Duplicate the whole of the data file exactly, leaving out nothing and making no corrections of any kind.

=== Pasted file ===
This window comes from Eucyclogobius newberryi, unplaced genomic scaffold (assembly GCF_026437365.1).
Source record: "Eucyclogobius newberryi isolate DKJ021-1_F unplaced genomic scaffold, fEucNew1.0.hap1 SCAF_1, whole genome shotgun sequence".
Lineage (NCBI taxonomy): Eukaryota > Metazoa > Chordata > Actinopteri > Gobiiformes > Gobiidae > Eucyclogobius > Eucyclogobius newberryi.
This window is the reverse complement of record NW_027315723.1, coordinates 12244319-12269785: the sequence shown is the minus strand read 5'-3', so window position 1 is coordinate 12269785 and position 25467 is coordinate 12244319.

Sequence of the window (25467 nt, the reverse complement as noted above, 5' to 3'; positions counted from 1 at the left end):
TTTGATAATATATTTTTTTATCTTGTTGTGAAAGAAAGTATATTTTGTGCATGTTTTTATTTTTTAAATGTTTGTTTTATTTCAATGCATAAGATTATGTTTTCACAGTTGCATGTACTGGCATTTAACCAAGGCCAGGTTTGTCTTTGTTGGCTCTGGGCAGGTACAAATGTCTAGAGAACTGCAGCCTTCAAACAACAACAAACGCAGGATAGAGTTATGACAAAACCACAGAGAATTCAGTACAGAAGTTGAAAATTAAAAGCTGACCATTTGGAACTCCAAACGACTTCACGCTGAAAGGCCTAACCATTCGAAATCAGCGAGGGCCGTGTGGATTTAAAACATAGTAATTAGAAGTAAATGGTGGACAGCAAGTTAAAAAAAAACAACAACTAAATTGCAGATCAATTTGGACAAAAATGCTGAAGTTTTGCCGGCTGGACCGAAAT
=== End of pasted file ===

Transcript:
This window comes from Eucyclogobius newberryi, unplaced genomic scaffold (assembly GCF_026437365.1).
Source record: "Eucyclogobius newberryi isolate DKJ021-1_F unplaced genomic scaffold, fEucNew1.0.hap1 SCAF_1, whole genome shotgun sequence".
Lineage (NCBI taxonomy): Eukaryota > Metazoa > Chordata > Actinopteri > Gobiiformes > Gobiidae > Eucyclogobius > Eucyclogobius newberryi.
This window is the reverse complement of record NW_027315723.1, coordinates 12244319-12269785: the sequence shown is the minus strand read 5'-3', so window position 1 is coordinate 12269785 and position 25467 is coordinate 12244319.

Sequence of the window (25467 nt, the reverse complement as noted above, 5' to 3'; positions counted from 1 at the left end):
TTTGATAATATATTTTTTTATCTTGTTGTGAAAGAAAGTATATTTTGTGCATGTTTTTATTTTTTAAATGTTTGTTTTATTTCAATGCATAAGATTATGTTTTCACAGTTGCATGTACTGGCATTTAACCAAGGCCAGGTTTGTCTTTGTTGGCTCTGGGCAGGTACAAATGTCTAGAGAACTGCAGCCTTCAAACAACAACAAACGCAGGATAGAGTTATGACAAAACCACAGAGAATTCAGTACAGAAGTTGAAAATTAAAAGCTGACCATTTGGAACTCCAAACGACTTCACGCTGAAAGGCCTAACCATTCGAAATCAGCGAGGGCCGTGTGGATTTAAAACATAGTAATTAGAAGTAAATGGTGGACAGCAAGTTAAAAAAAAACAACAACTAAATTGCAGATCAATTTGGACAAAAATGCTGAAGTTTTGCCGGCTGGACCGAAAT